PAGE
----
The leaders of Europe and Turkish Prime Minister Ahmet Davutoglu have agreed on a new migration plan, its six principles set to put an end to the illegal immigration to the European Union from the Middle East via Turkey and the Balkans.
— Volkan Bozkir (@volkan_bozkir) 7 марта 2016 г.
But not everyone was quite so jubilant over the whole affair. Compelled to write an op-ed for Britain's The Guardian newspaper, journalist Paul Mason laid his cards on the table and said that he was "sickened," frankly, by "the sight of Europe's leaders kowtowing" to Erdogan, adding that promises to renew negotiations on Turkey joining the EU may end up creating an existential crisis for the supranational bloc, given the values it claims to represent.
Tusk and Juncker intently study notes as new mate Davutoglu explains why Turkish journalists are criminals pic.twitter.com/dnWVskw7cB— Matthew Holehouse (@mattholehouse) 8 марта 2016 г.
Turkey, Mason recalled, "is waging war on an ethnic minority, its riot police just stormed the offices of a major newspaper, its secret service faces allegations of arming ISIS, its military shot down a Russian bomber – and yet Turkey wants to join the European Union. The country's swift decision into despotism poses yet another existential problem for the West."
"The sight of Europe's leaders kowtowing to Turkey's president, Recep Tayyip Erdogan, in the hope he would switch off the flood of refugees to Greece, was sickening," the journalist bluntly noted.
"After the Turkish courts authorized police to seize the Zaman newspaper, tear-gassing its employees and sacking the editors, the new bosses immediately placed Erdogan's smiling picture on the front page. He has a lot to smile about."
Zaman, killed on Friday, wakes up on Sunday as a pro-government zombie pic.twitter.com/E7dqotT3CS— Piotr Zalewski (@p_zalewski) 6 марта 2016 г.
"But it has all gone wrong," Mason lamented. "The revolts that swept Turkey's cities in June 2013 were triggered by the inability of Erdogan and his old-man's form of Islam to tolerate the basic microfreedoms that the younger generation want: the right to drink alcohol on campus, the right to uncensored social media, the right to protest peacefully about the same thing European kids protest about."
"Since then, Erdogan has overcome all obstacles. The protest was suppressed by the simple method of firing US-made tear gas canisters into the crowd and laying waste to the urban areas of the Kurdish minority, who had joined the struggle. Then Erdogan got himself made president. And having narrowly lost his parliamentary majority in June 2015, he regained it late last year after a campaign that left the offices of the pro-Kurdish HDP party burned out in several cities."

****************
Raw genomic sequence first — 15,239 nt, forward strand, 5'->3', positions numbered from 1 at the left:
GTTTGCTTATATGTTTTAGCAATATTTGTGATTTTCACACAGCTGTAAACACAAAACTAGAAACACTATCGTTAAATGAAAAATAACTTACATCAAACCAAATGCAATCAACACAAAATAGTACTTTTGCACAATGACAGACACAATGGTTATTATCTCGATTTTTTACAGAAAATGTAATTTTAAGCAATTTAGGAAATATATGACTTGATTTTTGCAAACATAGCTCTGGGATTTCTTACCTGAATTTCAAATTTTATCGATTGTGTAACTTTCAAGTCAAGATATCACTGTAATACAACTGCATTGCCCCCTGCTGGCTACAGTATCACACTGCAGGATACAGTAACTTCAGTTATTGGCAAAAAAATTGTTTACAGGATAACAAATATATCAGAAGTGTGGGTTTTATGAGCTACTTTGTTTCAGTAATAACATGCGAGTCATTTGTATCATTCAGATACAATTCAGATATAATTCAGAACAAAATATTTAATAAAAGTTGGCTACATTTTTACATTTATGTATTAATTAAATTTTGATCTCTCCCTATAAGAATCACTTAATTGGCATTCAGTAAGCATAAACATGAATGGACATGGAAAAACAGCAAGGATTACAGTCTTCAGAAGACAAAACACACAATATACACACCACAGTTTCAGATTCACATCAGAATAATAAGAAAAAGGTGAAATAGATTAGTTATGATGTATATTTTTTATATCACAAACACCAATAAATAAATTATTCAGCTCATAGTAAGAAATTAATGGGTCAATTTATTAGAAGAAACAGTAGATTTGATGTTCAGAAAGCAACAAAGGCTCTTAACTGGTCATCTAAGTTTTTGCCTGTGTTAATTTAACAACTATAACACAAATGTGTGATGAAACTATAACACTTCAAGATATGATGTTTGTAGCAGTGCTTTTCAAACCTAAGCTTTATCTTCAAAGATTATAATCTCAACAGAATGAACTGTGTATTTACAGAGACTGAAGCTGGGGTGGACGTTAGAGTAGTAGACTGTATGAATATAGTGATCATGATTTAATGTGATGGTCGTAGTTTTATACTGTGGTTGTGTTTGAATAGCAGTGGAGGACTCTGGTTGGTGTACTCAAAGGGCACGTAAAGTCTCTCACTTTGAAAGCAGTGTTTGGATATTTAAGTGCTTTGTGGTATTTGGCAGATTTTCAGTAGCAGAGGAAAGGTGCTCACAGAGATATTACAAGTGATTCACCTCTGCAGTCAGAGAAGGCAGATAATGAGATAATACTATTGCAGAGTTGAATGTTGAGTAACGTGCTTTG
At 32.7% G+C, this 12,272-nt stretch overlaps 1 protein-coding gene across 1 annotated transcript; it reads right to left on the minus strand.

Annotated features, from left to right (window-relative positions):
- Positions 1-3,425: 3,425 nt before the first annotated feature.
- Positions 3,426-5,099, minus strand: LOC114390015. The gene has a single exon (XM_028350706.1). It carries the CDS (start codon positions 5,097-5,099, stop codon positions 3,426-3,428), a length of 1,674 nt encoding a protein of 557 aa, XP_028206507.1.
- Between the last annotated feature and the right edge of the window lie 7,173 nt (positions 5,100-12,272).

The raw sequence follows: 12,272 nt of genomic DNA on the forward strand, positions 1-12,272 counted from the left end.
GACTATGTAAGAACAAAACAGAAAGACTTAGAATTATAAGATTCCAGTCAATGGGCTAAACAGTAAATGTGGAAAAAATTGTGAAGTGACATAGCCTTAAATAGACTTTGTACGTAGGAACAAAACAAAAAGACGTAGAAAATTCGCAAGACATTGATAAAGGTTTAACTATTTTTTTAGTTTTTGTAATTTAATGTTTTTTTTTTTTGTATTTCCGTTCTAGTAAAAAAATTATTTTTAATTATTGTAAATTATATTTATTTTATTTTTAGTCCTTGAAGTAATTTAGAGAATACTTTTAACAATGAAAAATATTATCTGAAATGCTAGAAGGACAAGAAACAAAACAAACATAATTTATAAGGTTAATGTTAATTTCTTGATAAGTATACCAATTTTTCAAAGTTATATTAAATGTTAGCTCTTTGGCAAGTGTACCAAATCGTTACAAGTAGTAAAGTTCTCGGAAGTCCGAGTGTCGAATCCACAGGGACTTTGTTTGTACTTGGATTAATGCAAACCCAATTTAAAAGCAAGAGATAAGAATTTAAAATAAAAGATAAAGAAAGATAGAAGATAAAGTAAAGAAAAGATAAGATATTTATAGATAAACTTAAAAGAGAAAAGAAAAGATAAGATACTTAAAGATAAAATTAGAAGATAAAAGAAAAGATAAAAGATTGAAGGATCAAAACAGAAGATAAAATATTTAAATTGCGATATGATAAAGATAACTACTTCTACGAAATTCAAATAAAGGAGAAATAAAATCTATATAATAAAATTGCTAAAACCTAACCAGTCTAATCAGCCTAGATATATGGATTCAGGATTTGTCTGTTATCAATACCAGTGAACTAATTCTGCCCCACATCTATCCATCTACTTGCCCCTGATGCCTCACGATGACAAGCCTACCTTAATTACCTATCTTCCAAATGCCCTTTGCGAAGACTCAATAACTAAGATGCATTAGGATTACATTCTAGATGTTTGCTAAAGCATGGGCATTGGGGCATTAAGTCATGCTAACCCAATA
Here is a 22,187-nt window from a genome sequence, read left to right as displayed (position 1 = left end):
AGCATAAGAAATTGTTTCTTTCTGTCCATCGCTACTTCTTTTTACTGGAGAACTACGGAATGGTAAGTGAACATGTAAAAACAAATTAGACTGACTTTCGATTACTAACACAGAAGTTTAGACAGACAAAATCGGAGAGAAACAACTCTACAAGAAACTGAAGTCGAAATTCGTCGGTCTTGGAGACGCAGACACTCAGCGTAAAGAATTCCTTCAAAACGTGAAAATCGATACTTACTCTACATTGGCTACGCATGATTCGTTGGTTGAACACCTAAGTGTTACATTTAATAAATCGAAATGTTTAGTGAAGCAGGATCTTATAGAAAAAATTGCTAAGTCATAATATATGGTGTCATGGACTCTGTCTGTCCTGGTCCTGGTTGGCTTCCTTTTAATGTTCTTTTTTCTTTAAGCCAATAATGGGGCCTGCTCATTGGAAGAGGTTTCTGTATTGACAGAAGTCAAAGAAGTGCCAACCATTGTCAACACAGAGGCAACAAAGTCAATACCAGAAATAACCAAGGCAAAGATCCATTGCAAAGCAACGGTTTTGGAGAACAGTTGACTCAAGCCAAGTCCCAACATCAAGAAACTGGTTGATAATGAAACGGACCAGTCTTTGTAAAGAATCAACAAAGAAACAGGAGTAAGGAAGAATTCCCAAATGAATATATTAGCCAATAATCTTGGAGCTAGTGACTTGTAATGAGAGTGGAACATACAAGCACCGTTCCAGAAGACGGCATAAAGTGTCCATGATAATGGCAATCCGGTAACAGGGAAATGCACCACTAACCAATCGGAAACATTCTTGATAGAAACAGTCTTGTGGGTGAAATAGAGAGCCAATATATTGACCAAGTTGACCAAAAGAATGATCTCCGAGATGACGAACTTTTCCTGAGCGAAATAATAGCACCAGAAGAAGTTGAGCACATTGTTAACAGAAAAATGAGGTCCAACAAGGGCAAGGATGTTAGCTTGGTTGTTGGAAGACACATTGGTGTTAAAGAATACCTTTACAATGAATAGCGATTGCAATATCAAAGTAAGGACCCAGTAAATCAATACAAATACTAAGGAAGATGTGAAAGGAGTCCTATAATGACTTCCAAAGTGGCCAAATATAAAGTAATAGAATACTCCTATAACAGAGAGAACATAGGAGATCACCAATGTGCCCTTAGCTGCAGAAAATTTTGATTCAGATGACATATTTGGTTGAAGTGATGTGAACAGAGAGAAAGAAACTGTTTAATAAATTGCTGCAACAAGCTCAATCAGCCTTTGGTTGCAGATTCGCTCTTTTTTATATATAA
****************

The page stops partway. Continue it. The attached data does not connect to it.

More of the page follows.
However, the journalist warned, "all this is nothing compared to the strength of the hand Erdogan has yet to play. With failed or failing states now in Afghanistan, Yemen, Iraq and Syria, the more Turkish democracy fails, the more the West has to support him. And the more the European Commission, in particular, hangs on to the conceit that Turkey will one day join the EU, the more it strengthens forces in Europe who want to leave the union altogether."
"Transcripts leaked to a Greek website last month appeared to show Erdogan overtly threatening Europe with an uncontrolled flood of refugees unless he was given money and rapid accession to the EU."
And while Mason oddly suggested that the transcripts may have been produced by "Erdogan's newest enemy, the Russian secret service," the basic truths that they reveal, he noted, are undeniable: "Real or fabricated, the tragedy is that they cannot be far from the truth: Europe is already turning a blind eye to the erosion of democracy, to collusion with people traffickers, and to military action against civilians."
Subsequently, the journalist noted, those in Europe who truly care about ideals including democracy and human rights must be willing to put European officials and national governments' feet to the fire.
"What happens next must be done calmly and proportionately. The citizens of the EU have a right, first of all, to demand honesty from their own governments, and the [European Commission] itself. The EC's 'progress report' in November was an exercise in hypocrisy: while noting the slide to despotism, censorship and brutality, the report praised Turkey for its economic progress. Imagine what the same rapporteurs might have made of an accession request by Mussolini's Italy."
"The answer must clearly be no – and once Erdogan is told so, the EU has a duty to offer a programme of support to the secular democratic forces that need to come to power in order for accession talks to be resumed…That would leave Erdogan in strategic trouble. But it would not immediately solve the situation in the Aegean. It would require Europe to double-down on its strategic commitment to Greece, with border forces, debt relief, aid and solidarity."
Ultimately, Mason notes, "to those in Europe wishing to demonstrate to a wavering Britain why we need the EU, there could not be a better opportunity." Unfortunately, such a prospect "will be viewed with dismay by the centrist political class that helped create this mess. It will bring them face to face with a choice they do not want to make: democratic values over market logic; moral decisiveness over the illusion that everything will be all right."